With every breath, internationally celebrated musician, Longineu Parsons II is practicing. He plays alongside his students as a music professor at Florida A&M University to stay sharp and merges art forms together with his “Kung Fu Trumpet” method to create ease in the body.
Parsons describes the air from the lower abdomen, referred to as the “sea of life” in Korean practices, moving up the esophagus and through the mouth to facilitate a clear airstream. The body remains as straight as possible and breath must be controlled. Parsons also works with his students on activating the correct facial muscles and keeping the throat open so that a punchy note is “relaxed until you get to the point of contact.”
“It is about being precise and only using the muscles you need to use,” says Parsons. “If you are not relaxed your opponent can seize on your tension and defeat you. If you are tense in your trumpet playing, it chokes off the sound.”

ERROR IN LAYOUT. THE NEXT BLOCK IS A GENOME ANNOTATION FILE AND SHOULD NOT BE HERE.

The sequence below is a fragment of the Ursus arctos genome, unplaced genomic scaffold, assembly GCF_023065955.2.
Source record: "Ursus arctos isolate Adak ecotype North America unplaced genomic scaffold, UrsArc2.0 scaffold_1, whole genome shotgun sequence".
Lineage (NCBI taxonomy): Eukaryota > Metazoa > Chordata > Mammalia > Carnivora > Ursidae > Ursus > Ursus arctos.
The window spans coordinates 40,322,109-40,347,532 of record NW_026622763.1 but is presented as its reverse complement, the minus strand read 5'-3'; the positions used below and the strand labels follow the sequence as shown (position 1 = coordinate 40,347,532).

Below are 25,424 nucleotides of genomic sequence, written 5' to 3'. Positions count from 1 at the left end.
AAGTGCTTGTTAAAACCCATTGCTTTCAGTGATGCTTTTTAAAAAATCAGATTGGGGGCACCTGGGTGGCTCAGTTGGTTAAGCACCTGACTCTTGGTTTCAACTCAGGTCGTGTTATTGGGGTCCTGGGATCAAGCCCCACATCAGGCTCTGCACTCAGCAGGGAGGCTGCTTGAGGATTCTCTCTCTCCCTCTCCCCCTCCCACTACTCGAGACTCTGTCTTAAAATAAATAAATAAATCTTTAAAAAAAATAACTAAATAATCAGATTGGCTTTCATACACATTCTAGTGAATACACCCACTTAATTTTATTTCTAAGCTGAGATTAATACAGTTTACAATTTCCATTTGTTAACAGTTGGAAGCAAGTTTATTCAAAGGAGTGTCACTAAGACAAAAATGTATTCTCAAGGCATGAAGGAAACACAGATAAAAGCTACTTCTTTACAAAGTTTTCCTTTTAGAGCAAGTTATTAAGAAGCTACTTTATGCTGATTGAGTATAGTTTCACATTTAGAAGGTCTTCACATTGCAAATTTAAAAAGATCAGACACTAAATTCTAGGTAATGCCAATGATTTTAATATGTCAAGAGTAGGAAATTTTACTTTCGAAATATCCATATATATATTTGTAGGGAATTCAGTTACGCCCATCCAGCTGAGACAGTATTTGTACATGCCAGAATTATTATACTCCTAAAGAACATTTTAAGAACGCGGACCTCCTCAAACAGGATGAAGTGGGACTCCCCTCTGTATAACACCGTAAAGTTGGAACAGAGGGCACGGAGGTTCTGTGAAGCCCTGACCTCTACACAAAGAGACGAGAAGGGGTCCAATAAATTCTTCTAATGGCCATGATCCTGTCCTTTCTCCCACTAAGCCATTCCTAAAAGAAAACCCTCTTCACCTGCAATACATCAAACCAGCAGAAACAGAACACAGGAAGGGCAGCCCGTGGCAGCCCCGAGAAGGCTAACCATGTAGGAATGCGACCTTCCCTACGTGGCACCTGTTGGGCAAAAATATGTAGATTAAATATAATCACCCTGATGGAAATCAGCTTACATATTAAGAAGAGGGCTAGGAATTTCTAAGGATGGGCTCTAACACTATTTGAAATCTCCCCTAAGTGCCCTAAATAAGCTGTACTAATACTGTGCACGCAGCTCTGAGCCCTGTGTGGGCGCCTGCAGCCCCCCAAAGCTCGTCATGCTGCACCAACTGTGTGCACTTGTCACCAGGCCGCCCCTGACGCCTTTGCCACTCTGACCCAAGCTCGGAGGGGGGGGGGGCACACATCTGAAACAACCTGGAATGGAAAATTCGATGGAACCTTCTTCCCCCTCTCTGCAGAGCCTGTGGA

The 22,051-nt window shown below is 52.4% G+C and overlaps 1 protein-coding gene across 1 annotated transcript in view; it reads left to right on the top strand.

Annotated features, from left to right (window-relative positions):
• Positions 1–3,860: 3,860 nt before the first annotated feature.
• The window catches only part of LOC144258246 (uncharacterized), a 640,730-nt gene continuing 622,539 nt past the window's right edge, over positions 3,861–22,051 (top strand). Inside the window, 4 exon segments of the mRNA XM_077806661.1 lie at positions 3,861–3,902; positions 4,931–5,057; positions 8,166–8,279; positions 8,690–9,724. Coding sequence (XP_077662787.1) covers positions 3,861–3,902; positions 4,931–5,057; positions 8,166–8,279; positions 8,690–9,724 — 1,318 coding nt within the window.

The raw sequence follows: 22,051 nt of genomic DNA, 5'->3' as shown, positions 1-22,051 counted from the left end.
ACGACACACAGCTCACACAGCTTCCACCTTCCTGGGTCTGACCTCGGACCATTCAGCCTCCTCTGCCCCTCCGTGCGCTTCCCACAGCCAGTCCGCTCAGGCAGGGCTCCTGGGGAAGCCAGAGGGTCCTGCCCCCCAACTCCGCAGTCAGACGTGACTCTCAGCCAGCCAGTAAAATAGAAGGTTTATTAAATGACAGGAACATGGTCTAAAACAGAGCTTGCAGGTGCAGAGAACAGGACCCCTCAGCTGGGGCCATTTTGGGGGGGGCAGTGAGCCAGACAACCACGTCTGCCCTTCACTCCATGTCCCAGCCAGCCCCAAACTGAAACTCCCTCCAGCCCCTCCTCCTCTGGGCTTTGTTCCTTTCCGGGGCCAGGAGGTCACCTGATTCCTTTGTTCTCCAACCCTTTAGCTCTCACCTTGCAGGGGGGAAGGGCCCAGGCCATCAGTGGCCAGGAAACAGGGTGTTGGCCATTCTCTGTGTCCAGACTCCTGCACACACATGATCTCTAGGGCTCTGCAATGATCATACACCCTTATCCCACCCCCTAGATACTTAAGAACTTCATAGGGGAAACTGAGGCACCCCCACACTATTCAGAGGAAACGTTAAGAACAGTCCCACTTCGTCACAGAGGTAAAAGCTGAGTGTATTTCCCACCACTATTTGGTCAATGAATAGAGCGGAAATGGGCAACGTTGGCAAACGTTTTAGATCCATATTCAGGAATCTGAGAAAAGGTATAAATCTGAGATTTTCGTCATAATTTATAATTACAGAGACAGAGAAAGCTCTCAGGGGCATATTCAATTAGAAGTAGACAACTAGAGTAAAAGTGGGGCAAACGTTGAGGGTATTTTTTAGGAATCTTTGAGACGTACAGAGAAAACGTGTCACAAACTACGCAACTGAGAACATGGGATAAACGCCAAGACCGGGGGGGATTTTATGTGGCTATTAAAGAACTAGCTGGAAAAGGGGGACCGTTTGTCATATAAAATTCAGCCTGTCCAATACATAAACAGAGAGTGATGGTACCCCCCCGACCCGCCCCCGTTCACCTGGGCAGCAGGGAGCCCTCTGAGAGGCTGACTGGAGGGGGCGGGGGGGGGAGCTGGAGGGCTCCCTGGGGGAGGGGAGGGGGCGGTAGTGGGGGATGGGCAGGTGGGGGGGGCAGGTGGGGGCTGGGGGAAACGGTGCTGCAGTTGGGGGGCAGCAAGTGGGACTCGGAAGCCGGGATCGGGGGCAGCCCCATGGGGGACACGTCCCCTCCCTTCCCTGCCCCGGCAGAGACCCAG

Sometimes the subtleties of trumpet playing can be lost in larger venues. Parsons is excited to showcase the instrument’s range in an intimate performance at Blue Tavern on Friday, Dec. 27.
He will play alongside his son and drummer, Longineu Parsons III. The duo played their first gig together when his son was just 5 years old. Parsons said his son earned a spot in his band at age 15 before launching his own career with the rock band, Yellowcard. Now, they are making new music together.
Parsons is also looking forward to having his youngest son, a videographer and graphic artist, film the performance for an upcoming documentary on his life and teaching methods. Parsons explains how his martial arts approach to music has sustained his own practice for so long, in addition to swimming and integrating yoga, which has him physically training until midnight many nights.
“I make sure I am in tune and connected to the instrument so that it is truly my body making the music and my instrument is more or less an amplifier,” says Parsons.
Parsons never contemplated why he chose the trumpet. It was simply his automatic response when his junior high band director asked what he would like to play. Only in retrospect and after much reflection on the trumpet’s sound and history has he realized the instrument’s parallels to his life and personality.
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